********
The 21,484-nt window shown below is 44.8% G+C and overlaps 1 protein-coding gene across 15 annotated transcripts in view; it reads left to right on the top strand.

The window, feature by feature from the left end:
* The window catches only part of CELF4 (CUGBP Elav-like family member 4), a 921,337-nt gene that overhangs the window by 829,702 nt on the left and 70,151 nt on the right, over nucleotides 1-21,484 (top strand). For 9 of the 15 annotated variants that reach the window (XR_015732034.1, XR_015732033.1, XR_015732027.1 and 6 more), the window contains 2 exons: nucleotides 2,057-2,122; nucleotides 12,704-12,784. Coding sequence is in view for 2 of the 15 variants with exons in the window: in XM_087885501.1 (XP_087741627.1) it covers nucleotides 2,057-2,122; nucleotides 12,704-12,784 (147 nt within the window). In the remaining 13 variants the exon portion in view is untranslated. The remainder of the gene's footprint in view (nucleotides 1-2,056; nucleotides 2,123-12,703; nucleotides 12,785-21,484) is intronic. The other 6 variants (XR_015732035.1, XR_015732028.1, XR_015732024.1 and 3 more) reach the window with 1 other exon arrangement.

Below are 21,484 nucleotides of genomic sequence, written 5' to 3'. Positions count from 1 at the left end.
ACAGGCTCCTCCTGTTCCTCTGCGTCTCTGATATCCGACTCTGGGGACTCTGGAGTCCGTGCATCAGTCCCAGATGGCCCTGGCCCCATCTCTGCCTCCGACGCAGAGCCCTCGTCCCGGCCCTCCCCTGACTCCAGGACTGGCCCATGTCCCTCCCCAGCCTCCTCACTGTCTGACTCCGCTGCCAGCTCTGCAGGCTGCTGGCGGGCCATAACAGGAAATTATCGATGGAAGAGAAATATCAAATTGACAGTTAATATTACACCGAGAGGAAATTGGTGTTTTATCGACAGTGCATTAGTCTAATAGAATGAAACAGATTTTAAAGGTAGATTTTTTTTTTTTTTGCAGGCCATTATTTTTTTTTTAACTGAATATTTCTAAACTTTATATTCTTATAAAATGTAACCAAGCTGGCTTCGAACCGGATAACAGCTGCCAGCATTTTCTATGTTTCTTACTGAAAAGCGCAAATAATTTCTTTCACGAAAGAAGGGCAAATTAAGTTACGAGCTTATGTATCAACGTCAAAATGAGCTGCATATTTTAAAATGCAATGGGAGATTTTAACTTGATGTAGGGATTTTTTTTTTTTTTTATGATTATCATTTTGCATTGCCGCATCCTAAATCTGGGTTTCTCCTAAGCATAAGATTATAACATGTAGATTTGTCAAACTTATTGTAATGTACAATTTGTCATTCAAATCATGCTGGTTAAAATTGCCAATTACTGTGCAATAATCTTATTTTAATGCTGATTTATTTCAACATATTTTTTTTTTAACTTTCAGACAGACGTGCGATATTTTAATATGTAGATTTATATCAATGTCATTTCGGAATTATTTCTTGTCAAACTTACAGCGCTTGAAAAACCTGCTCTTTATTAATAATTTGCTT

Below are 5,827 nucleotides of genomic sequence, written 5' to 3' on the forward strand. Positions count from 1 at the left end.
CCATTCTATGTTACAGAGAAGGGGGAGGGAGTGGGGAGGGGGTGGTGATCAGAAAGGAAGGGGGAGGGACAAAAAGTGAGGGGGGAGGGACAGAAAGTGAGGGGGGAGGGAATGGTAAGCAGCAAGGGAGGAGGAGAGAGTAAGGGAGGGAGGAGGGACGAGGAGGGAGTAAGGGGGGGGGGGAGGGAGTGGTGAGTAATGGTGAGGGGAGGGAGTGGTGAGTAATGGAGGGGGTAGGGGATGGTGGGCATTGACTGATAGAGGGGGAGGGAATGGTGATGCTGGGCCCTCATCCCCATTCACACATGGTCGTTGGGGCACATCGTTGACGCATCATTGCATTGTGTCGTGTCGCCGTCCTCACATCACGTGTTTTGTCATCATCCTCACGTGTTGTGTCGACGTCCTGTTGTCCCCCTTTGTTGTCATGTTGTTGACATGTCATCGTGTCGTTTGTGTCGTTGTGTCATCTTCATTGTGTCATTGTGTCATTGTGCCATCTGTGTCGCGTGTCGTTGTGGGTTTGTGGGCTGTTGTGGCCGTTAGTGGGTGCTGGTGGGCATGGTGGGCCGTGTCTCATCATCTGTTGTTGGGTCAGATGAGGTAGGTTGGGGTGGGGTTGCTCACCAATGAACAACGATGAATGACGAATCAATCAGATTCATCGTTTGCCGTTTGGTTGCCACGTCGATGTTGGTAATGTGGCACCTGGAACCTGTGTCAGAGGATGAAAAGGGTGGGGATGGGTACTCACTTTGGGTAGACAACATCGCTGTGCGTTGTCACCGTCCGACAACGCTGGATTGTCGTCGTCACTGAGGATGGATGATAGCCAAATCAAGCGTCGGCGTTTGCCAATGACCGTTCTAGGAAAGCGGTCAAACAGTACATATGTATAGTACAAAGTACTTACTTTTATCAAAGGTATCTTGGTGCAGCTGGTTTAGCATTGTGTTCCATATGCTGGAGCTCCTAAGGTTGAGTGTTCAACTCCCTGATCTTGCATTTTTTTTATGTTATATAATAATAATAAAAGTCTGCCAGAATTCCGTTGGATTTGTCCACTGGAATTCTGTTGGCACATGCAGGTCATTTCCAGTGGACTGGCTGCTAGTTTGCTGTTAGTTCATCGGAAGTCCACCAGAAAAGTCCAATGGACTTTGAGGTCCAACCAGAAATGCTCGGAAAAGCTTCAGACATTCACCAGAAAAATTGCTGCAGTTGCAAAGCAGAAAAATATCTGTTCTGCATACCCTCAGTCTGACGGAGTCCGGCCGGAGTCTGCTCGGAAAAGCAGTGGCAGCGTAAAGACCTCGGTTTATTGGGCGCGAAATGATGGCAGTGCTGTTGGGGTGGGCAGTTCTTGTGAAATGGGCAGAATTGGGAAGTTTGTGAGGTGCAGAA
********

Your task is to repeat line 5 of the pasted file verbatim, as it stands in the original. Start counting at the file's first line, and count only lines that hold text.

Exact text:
ACAGGCTCCTCCTGTTCCTCTGCGTCTCTGATATCCGACTCTGGGGACTCTGGAGTCCGTGCATCAGTCCCAGATGGCCCTGGCCCCATCTCTGCCTCCGACGCAGAGCCCTCGTCCCGGCCCTCCCCTGACTCCAGGACTGGCCCATGTCCCTCCCCAGCCTCCTCACTGTCTGACTCCGCTGCCAGCTCTGCAGGCTGCTGGCGGGCCATAACAGGAAATTATCGATGGAAGAGAAATATCAAATTGACAGTTAATATTACACCGAGAGGAAATTGGTGTTTTATCGACAGTGCATTAGTCTAATAGAATGAAACAGATTTTAAAGGTAGATTTTTTTTTTTTTTGCAGGCCATTATTTTTTTTTTAACTGAATATTTCTAAACTTTATATTCTTATAAAATGTAACCAAGCTGGCTTCGAACCGGATAACAGCTGCCAGCATTTTCTATGTTTCTTACTGAAAAGCGCAAATAATTTCTTTCACGAAAGAAGGGCAAATTAAGTTACGAGCTTATGTATCAACGTCAAAATGAGCTGCATATTTTAAAATGCAATGGGAGATTTTAACTTGATGTAGGGATTTTTTTTTTTTTTTATGATTATCATTTTGCATTGCCGCATCCTAAATCTGGGTTTCTCCTAAGCATAAGATTATAACATGTAGATTTGTCAAACTTATTGTAATGTACAATTTGTCATTCAAATCATGCTGGTTAAAATTGCCAATTACTGTGCAATAATCTTATTTTAATGCTGATTTATTTCAACATATTTTTTTTTTAACTTTCAGACAGACGTGCGATATTTTAATATGTAGATTTATATCAATGTCATTTCGGAATTATTTCTTGTCAAACTTACAGCGCTTGAAAAACCTGCTCTTTATTAATAATTTGCTT